My plan was simple: create teams of students to work on community and culture bump projects. Given that my students come from every corner of the world, the projects should be dynamite! However, as I learned, not everyone in the world thinks like I do about team building. But once I re-evaluated some of my own preconceptions, the multinational teams really were amazing. Here are a few of the strategies that I have discovered about working with multinational teams at the Language & Culture Center of the University of Houston over the last 30 years.
A basic cultural dimension of team building is concerned with the distinction between working as a group and working as a team. In general, people from individualistic societies such as the United States find it easier to form teams. In American terms, a team consists of individuals who are working toward a common goal–according to their individual capabilities–and when that common goal is achieved, then the team is dissolved. Those same individuals may move onto other teams or form a new team based on a new common goal. In other words, the goal is the primary determinant of the team’s composition.
In contrast, people from collectivist societies such as some Asian, Middle Eastern and Latin American countries form groups, based on their affiliation. These groups are more or less permanent and the individuals within them may agree on a common goal or not. The tasks within the group tend to be assigned according to age, gender, heritage or previous achievement.
In team building as it is generally practiced in the United Sates, an awareness of this distinction can optimize the effectiveness of a team if the following cautions are observed. These suggestions are based on a model of 5 stages of team development called Forming, Storming, Norming, Performing and Adjourning first defined by Bruce Tuckman.*
In this stage, mixed teams need more time to form. There is a need for time and experiences in which relationships can be formed. Public confidence is less than in most U.S. formed teams. There may be a need for a more explicit explanation of requirements.
I learned this the hard way the first time I told a group of students from Algeria, China and Venezuela to form a team and prepare a task for the following session. When they arrived–sans task–I began to build more information (including the definition of a team, written questions such as who is the audience and what is the goal. In addition, I make sure they have at least one complete class session to form relationships–providing them with forms to gather basic contact information. At the end of their first session, they have to tell me where, when and why they will next meet.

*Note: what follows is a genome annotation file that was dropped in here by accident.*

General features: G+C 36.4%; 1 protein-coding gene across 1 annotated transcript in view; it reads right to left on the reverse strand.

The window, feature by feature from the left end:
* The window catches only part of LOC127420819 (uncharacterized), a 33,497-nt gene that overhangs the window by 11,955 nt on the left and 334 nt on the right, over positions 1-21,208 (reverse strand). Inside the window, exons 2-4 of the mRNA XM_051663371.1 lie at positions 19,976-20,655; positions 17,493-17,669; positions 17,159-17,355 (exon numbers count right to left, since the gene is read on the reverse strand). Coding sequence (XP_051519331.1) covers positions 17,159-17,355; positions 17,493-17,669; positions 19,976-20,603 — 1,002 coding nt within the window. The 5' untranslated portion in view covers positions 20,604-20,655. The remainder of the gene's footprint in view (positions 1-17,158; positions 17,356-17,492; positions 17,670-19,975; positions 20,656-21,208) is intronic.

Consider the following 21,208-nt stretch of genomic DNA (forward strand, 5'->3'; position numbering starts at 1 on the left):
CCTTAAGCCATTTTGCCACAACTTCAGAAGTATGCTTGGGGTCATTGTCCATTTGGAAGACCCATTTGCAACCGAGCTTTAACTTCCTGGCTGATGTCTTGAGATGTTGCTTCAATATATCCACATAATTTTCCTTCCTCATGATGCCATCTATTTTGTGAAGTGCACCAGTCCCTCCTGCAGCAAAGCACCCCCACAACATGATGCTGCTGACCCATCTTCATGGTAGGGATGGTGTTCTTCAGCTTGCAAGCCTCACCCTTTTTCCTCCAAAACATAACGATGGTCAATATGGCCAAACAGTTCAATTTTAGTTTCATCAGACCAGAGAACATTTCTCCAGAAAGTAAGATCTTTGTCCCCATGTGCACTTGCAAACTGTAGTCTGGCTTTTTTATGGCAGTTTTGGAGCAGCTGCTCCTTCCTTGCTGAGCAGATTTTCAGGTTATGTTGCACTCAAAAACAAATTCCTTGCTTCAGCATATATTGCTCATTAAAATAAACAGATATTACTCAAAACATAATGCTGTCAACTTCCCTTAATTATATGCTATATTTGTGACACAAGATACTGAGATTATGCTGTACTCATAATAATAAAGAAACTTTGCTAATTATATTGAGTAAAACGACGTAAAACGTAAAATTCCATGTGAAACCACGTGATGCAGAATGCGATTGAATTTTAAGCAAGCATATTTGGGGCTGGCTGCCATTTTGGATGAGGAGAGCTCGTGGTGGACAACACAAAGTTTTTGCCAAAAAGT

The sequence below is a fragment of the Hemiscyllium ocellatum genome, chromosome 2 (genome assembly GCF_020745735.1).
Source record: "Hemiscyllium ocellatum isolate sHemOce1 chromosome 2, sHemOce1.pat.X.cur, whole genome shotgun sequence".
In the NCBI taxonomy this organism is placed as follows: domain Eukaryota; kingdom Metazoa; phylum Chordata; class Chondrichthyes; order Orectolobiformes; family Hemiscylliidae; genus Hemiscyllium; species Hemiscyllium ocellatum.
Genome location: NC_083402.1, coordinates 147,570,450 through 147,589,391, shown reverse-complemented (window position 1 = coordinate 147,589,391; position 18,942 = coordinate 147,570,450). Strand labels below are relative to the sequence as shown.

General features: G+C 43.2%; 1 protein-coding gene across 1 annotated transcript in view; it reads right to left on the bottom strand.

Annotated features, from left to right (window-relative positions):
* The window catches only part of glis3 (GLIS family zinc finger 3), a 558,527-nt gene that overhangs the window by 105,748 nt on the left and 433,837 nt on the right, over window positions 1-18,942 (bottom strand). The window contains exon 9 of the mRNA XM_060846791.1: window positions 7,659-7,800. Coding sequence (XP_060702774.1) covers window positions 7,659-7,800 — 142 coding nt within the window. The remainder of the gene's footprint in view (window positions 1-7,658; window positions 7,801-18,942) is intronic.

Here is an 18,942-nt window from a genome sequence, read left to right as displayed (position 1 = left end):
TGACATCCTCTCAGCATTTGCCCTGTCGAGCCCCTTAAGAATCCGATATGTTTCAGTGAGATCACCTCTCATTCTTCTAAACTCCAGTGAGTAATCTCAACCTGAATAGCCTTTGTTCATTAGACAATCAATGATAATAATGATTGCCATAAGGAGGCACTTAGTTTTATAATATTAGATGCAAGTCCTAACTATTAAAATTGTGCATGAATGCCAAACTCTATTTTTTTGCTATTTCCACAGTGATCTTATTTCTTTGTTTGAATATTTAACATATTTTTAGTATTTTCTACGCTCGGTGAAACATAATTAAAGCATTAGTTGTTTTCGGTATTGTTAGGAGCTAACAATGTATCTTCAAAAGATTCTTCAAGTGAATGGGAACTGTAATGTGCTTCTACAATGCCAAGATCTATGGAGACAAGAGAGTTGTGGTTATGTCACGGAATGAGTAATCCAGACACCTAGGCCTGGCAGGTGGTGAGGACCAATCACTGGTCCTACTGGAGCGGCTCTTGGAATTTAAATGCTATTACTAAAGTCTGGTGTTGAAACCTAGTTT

This is a very delicate stage for mixed cultural teams. The team can completely disintegrate as styles of disagreement are very different. The facilitator may need to reassure some members that disagreeing is acceptable and some coaching may be needed for various individuals as how to storm.
Again, on teams that have a mixture of younger and older members or members with more and less education or life experience, I may individually coach the younger or less experienced members as how to contribute their ideas. A written assignment by all team members sometimes allows them to contribute more.
In this stage, care should be taken to make sure that tasks or norms are not assigned within the teams based merely on cultural roles. In this stage, as well as other stages, it is useful for all the members to be reminded–through observations by the facilitator as well as structured reflection by the participants–of the stages and the outcomes of the process.
I vividly recall my miscalculation with this stage with a team of two young females and one older male. One young woman was from Lebanon and the other from Japan while the older man was a high school principal from Qatar. Their goal was to provide cross cultural information to local school children. The two young women simply sat and waited for the older , more experienced man to tell them what to do, and he was very willing to direct the team. While their project was completed, it lacked the richness had all three been fully engaged in the team building process.
This stage is truly amazing when all the cultural diversity has been successfully leveraged–a synergistic quality that is rooted in the various individuals’ life experiences as well as their cultural background–provides a richly rewarding result.
When the synergistic process occurs, there is no way to predict what a team can produce. But a number of images from multinational teams illustrate the power of this synergy: American students who learn about patience from Asians and Middle Easterners who learn about time management from Americans are but two examples. The richness of a fully functioning multinational team is truly a wonder to behold.
This stage, as with the first stage, generally requires more time and sensitivity to the relationships that have been developed. Many times, a formal acknowledgment of the ending of the teamwork is needed. This usually includes some form of social interaction.
I learned that all my multinational teams truly appreciated processing activities to end the experience. In addition, they really need a social activity to cap off their experience such as a potluck dinner.
Copyright ©Carol M. Archer 2001
*Tuckman, Bruce. (1965) “Development sequence in small groups”. Psychological Bulletin 63 (6): 384-99.